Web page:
Today, I went to my wife's work party. It was their nine-year anniversary, so I have just over a year on them. I brought stuff to do, but I ended up talking to people the whole time and having a blast. I went to one of two phone meetings that I was recently moved to start in my current program; only one person came this time, a guy whose wife had cheated on him with his brother, his cousin, and all of his friends. I got to answer all his questions and tell him how it all works and how it can change for him. I helped my wife start decorating the house for the holidays.

Before recovery, I would have been in emotional agony that whole party, constantly thinking that I was doing this conversation thing wrong, that I shouldn't be there when my wife was on the clock, that I had said something terribly awkward and inappropriate without realizing and they all knew it and were judging me, that they didn't like my shoes or the way I was just standing there eating pie or the way that I took one of the free t-shirts off the free t-shirt pile and didn't wear it, or then the way that I did put it on and wear it around, or the way that people took me for one of their employees when I wasn't wearing the shirt, and also of course when I was.

I wouldn't have been able to help someone whose wife was cheating on them at all, of course, and I sure as hell wouldn't have enjoyed talking to a stranger. Or rather, depending, if I had a short conversation that felt like it went well, I might have gotten euphoric that it went so well and that I felt like somebody really liked me and I did so well talking to them, and then crashed soon afterward, back in the same old self-judgments.

I would sure as hell not have had a wife. I hope I wouldn't have still been with my crazy abusive ex-partner, but I almost certainly would have had a new, even more fucked-up one. Or several. Best case scenario, I would have burnt out on relationships, but I know I would have been wondering when I was going to have a real, stable one, and probably I would have gotten into some really really serious sex addiction along the way. I would still have tons of abusive people in my life, still be wondering how to set boundaries with them and what boundaries I was "allowed to have". I would probably be pretty unbearable to be around, actually, between the agonizingly low self-esteem, the unpredictable bursts of rage, and the intense need to control and fix everyone in the theory that maybe then they wouldn't abuse me. Oh god, maybe I WOULD have a wife! We would certainly not be a happy couple, I can tell you that for starters. We'd be those friends that you still hung out with in parties and group situations, but increasingly thought that you probably didn't personally want to invite anywhere, even though you might not be able to put your finger on exactly why.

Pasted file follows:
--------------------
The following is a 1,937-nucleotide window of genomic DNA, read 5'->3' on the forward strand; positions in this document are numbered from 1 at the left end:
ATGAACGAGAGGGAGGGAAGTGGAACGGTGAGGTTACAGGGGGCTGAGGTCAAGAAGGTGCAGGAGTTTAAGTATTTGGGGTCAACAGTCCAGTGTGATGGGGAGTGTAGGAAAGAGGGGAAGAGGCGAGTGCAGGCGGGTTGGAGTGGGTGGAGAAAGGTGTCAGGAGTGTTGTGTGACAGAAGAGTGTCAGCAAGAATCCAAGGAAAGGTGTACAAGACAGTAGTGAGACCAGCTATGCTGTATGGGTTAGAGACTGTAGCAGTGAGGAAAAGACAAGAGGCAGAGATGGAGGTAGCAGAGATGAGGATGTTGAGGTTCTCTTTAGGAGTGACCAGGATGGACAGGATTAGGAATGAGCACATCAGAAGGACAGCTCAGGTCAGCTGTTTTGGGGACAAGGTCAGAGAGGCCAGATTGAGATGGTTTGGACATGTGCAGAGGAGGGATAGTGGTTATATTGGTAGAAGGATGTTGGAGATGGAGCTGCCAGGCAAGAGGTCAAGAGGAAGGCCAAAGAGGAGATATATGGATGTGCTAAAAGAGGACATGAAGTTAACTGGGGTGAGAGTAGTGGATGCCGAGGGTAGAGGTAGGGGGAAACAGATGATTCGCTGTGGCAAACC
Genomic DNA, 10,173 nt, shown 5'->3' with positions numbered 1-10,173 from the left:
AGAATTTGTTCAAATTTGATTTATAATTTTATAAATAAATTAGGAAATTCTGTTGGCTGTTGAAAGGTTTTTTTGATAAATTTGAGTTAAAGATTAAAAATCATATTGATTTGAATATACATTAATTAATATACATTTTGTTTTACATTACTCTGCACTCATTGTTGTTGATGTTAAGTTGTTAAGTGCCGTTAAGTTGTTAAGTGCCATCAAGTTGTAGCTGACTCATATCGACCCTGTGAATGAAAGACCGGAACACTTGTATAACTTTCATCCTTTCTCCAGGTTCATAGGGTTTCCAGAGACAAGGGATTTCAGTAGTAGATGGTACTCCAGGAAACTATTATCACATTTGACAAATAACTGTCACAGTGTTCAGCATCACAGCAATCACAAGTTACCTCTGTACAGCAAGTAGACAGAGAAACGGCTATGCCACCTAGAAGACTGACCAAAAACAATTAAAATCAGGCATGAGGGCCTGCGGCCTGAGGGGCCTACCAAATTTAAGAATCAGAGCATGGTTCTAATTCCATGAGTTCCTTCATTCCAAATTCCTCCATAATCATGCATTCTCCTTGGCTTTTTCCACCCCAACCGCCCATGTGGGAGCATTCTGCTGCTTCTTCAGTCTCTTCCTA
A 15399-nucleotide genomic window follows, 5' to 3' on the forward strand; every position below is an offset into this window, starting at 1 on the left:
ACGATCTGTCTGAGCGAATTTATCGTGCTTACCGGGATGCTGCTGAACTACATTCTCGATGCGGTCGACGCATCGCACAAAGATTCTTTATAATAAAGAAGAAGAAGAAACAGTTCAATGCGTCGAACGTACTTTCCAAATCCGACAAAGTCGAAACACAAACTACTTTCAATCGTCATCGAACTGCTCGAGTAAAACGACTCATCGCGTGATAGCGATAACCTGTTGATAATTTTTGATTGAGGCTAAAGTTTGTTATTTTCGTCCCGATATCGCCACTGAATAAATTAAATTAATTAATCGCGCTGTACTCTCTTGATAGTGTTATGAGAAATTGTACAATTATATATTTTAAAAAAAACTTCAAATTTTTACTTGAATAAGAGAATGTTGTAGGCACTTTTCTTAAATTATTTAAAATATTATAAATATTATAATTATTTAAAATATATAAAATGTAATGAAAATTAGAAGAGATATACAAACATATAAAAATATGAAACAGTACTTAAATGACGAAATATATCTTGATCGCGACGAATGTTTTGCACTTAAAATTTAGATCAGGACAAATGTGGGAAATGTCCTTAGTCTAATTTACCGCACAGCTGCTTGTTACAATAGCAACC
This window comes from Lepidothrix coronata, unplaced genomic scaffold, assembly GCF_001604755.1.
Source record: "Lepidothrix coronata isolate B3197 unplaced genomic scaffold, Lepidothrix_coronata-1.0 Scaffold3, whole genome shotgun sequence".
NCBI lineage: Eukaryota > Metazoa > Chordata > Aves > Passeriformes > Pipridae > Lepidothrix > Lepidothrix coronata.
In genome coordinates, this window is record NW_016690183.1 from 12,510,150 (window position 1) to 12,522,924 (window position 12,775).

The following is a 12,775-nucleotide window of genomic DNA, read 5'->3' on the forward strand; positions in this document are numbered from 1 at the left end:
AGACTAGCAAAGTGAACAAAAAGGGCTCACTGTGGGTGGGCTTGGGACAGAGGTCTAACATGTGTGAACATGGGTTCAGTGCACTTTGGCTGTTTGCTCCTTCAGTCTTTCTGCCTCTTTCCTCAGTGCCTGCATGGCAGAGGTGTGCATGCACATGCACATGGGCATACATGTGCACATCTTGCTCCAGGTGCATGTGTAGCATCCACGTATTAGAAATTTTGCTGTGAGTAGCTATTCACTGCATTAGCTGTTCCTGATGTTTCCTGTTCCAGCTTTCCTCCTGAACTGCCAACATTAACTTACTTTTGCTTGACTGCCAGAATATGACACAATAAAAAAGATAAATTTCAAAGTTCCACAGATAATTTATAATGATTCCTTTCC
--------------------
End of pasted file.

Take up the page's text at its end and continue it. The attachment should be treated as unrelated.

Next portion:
(And, come to think of it, I wouldn't have decorated either; it took me like seven or eight years to finally start decorating at the beginning of the month instead of hurling everything up at the end, or not at all.)

Instead, I am happy. Regularly, reliably, almost constantly, astoundingly happy.

The Big Book, I think, has a nice way of putting it - that we will become just as God intended: happy, joyous, and free.